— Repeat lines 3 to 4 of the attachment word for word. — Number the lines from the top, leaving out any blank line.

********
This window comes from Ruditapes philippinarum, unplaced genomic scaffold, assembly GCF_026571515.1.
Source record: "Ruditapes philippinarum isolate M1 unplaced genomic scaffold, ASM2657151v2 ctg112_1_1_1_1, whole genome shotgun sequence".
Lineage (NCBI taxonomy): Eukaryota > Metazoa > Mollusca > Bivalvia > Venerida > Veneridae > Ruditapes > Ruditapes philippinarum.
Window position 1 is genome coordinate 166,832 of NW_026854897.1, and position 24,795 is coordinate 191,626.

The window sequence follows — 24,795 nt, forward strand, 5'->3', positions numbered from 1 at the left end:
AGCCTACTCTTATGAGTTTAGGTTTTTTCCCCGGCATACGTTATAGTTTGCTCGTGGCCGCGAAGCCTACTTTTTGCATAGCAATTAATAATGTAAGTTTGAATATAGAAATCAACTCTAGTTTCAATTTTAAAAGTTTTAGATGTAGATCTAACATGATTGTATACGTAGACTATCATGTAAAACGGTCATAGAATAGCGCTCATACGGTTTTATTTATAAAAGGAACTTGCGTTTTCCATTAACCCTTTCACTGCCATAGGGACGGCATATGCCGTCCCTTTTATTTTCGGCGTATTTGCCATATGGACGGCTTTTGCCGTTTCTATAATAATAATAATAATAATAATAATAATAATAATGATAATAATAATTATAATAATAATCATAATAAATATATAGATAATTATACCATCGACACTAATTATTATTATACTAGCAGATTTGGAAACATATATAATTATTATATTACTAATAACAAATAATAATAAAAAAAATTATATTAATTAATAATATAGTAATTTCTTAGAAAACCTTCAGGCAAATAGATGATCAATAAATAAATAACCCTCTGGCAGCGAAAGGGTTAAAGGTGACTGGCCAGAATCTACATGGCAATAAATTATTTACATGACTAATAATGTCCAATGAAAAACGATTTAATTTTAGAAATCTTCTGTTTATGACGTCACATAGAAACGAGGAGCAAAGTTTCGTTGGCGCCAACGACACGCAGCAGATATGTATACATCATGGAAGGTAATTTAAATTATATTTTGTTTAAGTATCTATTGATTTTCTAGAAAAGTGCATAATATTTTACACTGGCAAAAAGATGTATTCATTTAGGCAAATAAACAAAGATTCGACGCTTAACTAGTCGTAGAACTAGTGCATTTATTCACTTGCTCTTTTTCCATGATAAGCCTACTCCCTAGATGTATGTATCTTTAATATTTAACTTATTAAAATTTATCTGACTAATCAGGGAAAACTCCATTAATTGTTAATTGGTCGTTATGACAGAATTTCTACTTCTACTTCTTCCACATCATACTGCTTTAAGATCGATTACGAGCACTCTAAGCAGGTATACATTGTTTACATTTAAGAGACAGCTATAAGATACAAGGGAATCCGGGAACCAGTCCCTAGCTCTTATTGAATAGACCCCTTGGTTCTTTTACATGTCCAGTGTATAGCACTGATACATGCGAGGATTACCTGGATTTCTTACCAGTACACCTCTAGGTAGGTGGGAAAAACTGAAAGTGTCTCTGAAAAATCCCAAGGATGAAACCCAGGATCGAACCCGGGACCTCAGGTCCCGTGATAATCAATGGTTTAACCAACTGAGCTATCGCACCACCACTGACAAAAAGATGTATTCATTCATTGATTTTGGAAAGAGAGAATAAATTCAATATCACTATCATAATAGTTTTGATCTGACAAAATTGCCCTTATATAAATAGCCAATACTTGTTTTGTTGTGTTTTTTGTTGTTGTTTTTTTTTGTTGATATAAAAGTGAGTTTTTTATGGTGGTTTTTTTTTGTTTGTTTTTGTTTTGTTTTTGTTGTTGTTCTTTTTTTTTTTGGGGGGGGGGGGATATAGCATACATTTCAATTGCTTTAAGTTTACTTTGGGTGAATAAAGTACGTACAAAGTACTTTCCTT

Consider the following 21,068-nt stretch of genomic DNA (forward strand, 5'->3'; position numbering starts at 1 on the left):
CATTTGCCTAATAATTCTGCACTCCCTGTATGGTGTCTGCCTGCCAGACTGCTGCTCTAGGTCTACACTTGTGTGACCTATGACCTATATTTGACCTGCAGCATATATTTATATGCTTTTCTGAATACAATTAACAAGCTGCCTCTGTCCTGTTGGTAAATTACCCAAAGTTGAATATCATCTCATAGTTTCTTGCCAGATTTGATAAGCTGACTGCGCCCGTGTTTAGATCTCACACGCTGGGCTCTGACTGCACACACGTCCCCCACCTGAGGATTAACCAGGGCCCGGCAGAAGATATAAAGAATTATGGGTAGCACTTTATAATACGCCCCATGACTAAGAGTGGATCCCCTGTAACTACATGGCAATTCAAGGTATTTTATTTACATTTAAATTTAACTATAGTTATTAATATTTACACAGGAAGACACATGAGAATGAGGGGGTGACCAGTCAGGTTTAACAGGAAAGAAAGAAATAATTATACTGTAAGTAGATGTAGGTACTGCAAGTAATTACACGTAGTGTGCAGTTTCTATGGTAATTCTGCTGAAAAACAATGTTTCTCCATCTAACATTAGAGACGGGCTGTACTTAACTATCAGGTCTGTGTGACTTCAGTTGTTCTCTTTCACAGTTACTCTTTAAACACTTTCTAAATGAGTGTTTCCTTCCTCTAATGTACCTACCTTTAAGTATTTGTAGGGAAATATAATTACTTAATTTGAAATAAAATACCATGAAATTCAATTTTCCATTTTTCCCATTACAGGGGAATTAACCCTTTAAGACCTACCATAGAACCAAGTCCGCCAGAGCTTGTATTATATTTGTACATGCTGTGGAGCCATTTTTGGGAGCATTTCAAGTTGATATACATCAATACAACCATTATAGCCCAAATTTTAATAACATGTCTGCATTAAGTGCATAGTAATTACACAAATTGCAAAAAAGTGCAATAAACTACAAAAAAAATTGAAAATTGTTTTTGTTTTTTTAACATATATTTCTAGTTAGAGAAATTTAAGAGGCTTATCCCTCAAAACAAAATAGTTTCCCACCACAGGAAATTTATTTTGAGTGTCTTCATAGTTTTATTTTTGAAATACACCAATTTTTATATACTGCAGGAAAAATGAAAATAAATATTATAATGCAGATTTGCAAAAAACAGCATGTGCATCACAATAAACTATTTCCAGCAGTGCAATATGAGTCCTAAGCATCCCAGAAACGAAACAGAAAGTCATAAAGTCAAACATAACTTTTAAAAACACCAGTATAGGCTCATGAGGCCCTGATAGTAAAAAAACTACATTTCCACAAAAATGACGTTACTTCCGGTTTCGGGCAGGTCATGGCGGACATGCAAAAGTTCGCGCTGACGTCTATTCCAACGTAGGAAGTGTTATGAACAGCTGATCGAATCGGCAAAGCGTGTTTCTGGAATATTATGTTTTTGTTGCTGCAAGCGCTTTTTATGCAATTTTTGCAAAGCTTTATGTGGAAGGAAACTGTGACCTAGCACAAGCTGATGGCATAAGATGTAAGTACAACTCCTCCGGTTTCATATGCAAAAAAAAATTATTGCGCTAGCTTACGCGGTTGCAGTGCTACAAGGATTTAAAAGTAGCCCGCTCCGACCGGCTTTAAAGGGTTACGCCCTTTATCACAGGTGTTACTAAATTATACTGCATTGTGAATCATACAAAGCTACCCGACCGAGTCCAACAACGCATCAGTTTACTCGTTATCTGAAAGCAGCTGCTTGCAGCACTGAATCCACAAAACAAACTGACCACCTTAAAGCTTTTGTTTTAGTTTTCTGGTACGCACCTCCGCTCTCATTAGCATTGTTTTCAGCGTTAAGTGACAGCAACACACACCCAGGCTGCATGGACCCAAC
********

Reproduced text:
Lineage (NCBI taxonomy): Eukaryota > Metazoa > Mollusca > Bivalvia > Venerida > Veneridae > Ruditapes > Ruditapes philippinarum.
Window position 1 is genome coordinate 166,832 of NW_026854897.1, and position 24,795 is coordinate 191,626.